So, to repeat, YouTube will not allow us to run ads for a video simply stating what the Bible says about homosexual practice. Does that mean that, according to YouTube, the Bible “promotes hatred, intolerance, harassment, intimidation, exploitation, violence, or self-harm”?

What if you wanted to run ads for a video featuring the reading of Leviticus? Or Romans? Or 1 Corinthians? All those books contain explicit statements condemning homosexual practice. Will YouTube forbid these ads as well?

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Next, we discovered that our video had been completely demonetized, meaning, that it was deemed unsuitable for most advertisers. (We were previously told by a contact person at Google that the video was not controversial. What happened to change that verdict, other than a massive LGBT protest against the video?)

To be clear, we did not produce this video to make money. Instead, we put money into the video to get the message out, but YouTube no longer allow us to do that.

Worse still, it will not allow us to generate any money from the video, despite the fact that other videos we produced with similar content were previously approved. (For the record, the little income we do earn on YouTube is used to produce more videos. None of it is used for personal profit.)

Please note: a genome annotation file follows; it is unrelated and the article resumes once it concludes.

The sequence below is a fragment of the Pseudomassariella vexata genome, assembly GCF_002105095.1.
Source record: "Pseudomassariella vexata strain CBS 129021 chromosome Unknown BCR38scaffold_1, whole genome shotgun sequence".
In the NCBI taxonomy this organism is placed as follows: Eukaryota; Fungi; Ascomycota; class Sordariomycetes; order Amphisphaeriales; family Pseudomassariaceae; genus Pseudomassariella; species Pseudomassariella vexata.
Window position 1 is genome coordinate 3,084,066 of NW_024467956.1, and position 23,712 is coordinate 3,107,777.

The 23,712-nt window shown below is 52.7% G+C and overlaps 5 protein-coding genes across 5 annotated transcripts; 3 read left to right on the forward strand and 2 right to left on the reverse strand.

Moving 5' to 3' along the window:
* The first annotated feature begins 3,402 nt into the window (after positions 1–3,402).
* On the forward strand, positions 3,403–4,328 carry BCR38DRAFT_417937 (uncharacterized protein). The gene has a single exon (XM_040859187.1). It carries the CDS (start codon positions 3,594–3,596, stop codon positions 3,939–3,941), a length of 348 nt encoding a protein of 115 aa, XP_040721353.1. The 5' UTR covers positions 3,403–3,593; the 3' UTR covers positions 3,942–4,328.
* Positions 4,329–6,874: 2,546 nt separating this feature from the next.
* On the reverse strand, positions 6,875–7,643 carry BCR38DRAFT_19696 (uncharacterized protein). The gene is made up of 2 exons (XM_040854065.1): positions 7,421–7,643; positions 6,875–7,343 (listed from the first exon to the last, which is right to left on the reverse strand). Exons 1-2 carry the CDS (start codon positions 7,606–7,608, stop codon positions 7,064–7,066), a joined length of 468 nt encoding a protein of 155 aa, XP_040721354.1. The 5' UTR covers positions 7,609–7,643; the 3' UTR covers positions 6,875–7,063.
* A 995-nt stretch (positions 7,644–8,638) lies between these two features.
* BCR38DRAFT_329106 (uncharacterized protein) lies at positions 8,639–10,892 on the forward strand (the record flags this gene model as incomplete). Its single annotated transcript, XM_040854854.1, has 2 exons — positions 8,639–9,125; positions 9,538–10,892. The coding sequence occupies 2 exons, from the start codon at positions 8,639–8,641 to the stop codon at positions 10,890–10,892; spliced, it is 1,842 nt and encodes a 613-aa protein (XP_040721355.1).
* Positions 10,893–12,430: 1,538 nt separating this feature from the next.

What we know for sure is that: 1) YouTube will not allow us to advertise a video on the Bible and homosexual practice. And 2) YouTube has determined that no one can advertise on our video, making it ineligible for financial profit, even it was viewed 10 million times.

Do you understand why I asked at the outset if YouTube will one day block the Bible?

The Good News

The good news is that all the negative attention has drawn more viewers to our video. Not only so, but you, our readers and viewers, have responded with lots of “Thumbs Up” and many positive comments. You’re doing a great job of pushing back against LGBTQ intimidation tactics.

So, keep sharing the video with your friends, and if you haven’t given a Thumbs Up yet, click here and give it a positive vote. At least for now, YouTube has not taken the video down. For that, I’m thankful.

But to add to the drama, in the next few days, we’ll be releasing the second of our “Consider This” video series. It’s called “The New Conservatives?,”  and we shall see what controversy it stirs.

Stay tuned for the latest breaking news.


Update: As this article was about to be posted (and within two hours of when it was written), I noticed that YouTube had changed the status of our video, showing it was monetized again for ads. On June 7, the official status was listed as, “Not suitable for most advertisers. Confirmed by manual review.”

Now, on June 10, with no explanation given, the status color has changed from yellow to green, which we have never seen happen before. Is there an internal battle going on at YouTube, or is this a technical glitch? Either way, as I said, stay tuned for the latest breaking news! (This does not mean YouTube will allow us to advertise; it means that, for the moment, others can advertise on this video.

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Michelle Cushatt